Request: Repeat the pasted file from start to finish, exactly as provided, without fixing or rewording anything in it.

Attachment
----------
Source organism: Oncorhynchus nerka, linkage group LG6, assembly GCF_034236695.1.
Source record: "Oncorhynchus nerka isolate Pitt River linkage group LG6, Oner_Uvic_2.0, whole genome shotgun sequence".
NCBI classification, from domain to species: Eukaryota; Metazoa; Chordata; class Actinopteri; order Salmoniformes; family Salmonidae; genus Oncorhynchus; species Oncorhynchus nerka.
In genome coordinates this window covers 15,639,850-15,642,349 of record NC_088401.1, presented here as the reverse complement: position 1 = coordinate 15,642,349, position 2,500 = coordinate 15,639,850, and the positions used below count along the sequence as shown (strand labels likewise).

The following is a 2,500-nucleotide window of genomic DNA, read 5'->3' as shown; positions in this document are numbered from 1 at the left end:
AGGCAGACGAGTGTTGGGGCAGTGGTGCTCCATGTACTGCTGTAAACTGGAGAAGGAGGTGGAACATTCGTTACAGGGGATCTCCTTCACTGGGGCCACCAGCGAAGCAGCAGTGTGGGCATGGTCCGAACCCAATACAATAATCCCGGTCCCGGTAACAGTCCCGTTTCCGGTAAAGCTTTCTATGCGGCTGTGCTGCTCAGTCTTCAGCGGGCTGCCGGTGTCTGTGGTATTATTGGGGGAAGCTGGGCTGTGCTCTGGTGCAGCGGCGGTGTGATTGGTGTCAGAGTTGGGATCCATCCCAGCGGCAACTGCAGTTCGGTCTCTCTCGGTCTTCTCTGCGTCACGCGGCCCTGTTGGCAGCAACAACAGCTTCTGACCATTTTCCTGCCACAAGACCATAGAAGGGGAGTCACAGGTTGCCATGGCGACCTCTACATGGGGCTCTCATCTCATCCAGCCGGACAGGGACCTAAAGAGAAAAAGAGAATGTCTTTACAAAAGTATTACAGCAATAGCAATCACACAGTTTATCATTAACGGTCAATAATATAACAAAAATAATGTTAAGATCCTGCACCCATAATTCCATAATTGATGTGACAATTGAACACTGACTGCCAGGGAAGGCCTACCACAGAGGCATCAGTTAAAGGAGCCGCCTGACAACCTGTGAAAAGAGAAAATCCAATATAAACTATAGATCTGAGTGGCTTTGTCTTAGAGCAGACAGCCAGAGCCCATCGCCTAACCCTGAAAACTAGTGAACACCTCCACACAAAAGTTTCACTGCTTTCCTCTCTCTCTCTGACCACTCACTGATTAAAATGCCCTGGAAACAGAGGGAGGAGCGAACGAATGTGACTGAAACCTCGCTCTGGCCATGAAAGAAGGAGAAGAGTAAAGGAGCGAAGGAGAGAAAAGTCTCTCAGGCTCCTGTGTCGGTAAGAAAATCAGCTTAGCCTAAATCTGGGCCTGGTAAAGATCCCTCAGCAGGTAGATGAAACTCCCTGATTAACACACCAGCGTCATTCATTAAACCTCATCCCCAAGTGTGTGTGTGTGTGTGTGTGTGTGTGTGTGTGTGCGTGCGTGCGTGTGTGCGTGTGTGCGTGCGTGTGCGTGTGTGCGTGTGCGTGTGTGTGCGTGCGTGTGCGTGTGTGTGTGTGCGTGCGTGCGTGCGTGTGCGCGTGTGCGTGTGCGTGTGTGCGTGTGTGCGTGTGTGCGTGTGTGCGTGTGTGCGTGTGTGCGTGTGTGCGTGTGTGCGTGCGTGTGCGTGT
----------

Source organism: Oncorhynchus nerka, linkage group LG6, assembly GCF_034236695.1.
Source record: "Oncorhynchus nerka isolate Pitt River linkage group LG6, Oner_Uvic_2.0, whole genome shotgun sequence".
NCBI classification, from domain to species: Eukaryota; Metazoa; Chordata; class Actinopteri; order Salmoniformes; family Salmonidae; genus Oncorhynchus; species Oncorhynchus nerka.
In genome coordinates this window covers 15,639,850-15,642,349 of record NC_088401.1, presented here as the reverse complement: position 1 = coordinate 15,642,349, position 2,500 = coordinate 15,639,850, and the positions used below count along the sequence as shown (strand labels likewise).

The following is a 2,500-nucleotide window of genomic DNA, read 5'->3' as shown; positions in this document are numbered from 1 at the left end:
AGGCAGACGAGTGTTGGGGCAGTGGTGCTCCATGTACTGCTGTAAACTGGAGAAGGAGGTGGAACATTCGTTACAGGGGATCTCCTTCACTGGGGCCACCAGCGAAGCAGCAGTGTGGGCATGGTCCGAACCCAATACAATAATCCCGGTCCCGGTAACAGTCCCGTTTCCGGTAAAGCTTTCTATGCGGCTGTGCTGCTCAGTCTTCAGCGGGCTGCCGGTGTCTGTGGTATTATTGGGGGAAGCTGGGCTGTGCTCTGGTGCAGCGGCGGTGTGATTGGTGTCAGAGTTGGGATCCATCCCAGCGGCAACTGCAGTTCGGTCTCTCTCGGTCTTCTCTGCGTCACGCGGCCCTGTTGGCAGCAACAACAGCTTCTGACCATTTTCCTGCCACAAGACCATAGAAGGGGAGTCACAGGTTGCCATGGCGACCTCTACATGGGGCTCTCATCTCATCCAGCCGGACAGGGACCTAAAGAGAAAAAGAGAATGTCTTTACAAAAGTATTACAGCAATAGCAATCACACAGTTTATCATTAACGGTCAATAATATAACAAAAATAATGTTAAGATCCTGCACCCATAATTCCATAATTGATGTGACAATTGAACACTGACTGCCAGGGAAGGCCTACCACAGAGGCATCAGTTAAAGGAGCCGCCTGACAACCTGTGAAAAGAGAAAATCCAATATAAACTATAGATCTGAGTGGCTTTGTCTTAGAGCAGACAGCCAGAGCCCATCGCCTAACCCTGAAAACTAGTGAACACCTCCACACAAAAGTTTCACTGCTTTCCTCTCTCTCTCTGACCACTCACTGATTAAAATGCCCTGGAAACAGAGGGAGGAGCGAACGAATGTGACTGAAACCTCGCTCTGGCCATGAAAGAAGGAGAAGAGTAAAGGAGCGAAGGAGAGAAAAGTCTCTCAGGCTCCTGTGTCGGTAAGAAAATCAGCTTAGCCTAAATCTGGGCCTGGTAAAGATCCCTCAGCAGGTAGATGAAACTCCCTGATTAACACACCAGCGTCATTCATTAAACCTCATCCCCAAGTGTGTGTGTGTGTGTGTGTGTGTGTGTGTGTGTGCGTGCGTGCGTGTGTGCGTGTGTGCGTGCGTGTGCGTGTGTGCGTGTGCGTGTGTGTGCGTGCGTGTGCGTGTGTGTGTGTGCGTGCGTGCGTGCGTGTGCGCGTGTGCGTGTGCGTGTGTGCGTGTGTGCGTGTGTGCGTGTGTGCGTGTGTGCGTGTGTGCGTGTGTGCGTGTGTGCGTGCGTGTGCGTGT